I just returned from a month-long trip to the Middle East, where we conducted three training conferences for young reformers in:
- Amman, Jordan, where we brought together 25 young leaders from eight countries for in-depth training in techniques of non-violent activism;
- Karbala, Iraq, where despite constant danger we taught 27 young Iraqis how to promote non-violent methods of conflict resolution and national reconciliation;
- Ifrane, Morocco , where we joined with the student Human Rights Club of Al-Akhawayn University to host 45 young Middle Eastern leaders from 12 countries to lay the foundations for a region-wide civil rights movement.
While I enjoyed my trip, my experiences reminded me of the challenges before us. The day I arrived in Morocco from Iraq, for example, multiple suicide bombings rocked the country. I was instructing young activists on implementing nonviolent reform at one moment, only to find myself comforting Moroccans devastated by the tragic actions of radical fundamentalists. The attacks (repeated the next day in Algiers and four days later in Casablanca) provided a stark example of the crises - and opportunities - that stand before us. Radicals seek to dominate the Muslim community. Basic human rights are denied by unelected rulers. And terrorists threaten the safety of all of us, regardless of our religious beliefs.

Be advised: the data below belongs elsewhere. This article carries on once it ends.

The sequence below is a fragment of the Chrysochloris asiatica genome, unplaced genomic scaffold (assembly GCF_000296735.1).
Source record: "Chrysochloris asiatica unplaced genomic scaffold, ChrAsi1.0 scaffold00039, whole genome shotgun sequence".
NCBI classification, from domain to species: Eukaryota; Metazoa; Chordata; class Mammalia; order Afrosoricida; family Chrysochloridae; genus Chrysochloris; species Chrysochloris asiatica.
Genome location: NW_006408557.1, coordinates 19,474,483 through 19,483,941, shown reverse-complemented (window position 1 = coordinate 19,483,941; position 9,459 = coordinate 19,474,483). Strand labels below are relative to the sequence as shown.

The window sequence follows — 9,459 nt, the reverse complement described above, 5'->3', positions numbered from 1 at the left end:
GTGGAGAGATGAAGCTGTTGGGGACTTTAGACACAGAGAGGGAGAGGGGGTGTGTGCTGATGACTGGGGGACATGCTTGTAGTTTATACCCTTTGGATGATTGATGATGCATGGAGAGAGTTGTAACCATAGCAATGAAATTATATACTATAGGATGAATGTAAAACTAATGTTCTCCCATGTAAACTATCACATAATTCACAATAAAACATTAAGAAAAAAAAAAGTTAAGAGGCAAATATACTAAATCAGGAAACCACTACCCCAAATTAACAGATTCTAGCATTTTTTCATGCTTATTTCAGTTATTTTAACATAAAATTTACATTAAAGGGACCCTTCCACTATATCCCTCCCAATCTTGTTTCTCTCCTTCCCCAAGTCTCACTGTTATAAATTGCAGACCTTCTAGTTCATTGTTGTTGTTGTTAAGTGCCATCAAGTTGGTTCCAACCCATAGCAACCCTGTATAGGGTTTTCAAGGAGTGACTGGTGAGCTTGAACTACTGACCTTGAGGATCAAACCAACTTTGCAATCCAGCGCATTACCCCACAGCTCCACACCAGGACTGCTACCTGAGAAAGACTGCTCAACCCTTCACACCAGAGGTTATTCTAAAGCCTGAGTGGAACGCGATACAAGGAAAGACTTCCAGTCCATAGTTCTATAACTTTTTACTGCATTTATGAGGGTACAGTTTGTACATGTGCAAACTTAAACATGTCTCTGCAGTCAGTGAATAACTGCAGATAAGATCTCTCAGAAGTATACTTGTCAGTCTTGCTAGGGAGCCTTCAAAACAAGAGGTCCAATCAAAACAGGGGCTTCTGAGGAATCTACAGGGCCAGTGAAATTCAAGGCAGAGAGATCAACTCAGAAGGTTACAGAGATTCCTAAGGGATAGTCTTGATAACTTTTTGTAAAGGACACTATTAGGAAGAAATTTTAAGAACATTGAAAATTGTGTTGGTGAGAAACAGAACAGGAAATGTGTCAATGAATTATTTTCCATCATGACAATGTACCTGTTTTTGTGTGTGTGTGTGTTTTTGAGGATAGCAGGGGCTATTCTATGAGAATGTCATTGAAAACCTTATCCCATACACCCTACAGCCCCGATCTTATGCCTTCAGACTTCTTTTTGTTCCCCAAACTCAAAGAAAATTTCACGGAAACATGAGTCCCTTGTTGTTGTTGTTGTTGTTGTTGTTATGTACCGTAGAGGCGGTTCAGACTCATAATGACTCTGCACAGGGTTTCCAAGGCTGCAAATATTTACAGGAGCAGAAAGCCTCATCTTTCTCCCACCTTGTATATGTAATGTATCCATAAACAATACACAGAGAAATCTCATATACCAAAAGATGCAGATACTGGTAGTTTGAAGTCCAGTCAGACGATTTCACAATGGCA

But we will not be silent in the face of these challenges.
Entering our sixth year, the American Islamic Congress has been at the forefront in advancing a platform of tolerance and understanding by creating grassroots networks for reform in the Muslim world and by promoting the moderate Muslim voice to the American public. We rely on the support of kind people of all backgrounds who are committed to promoting peace and progress - and to helping us move forward a positive agenda for the Muslim community. ...
Go to the link to find out more about AIC, and consider helping them out if you can.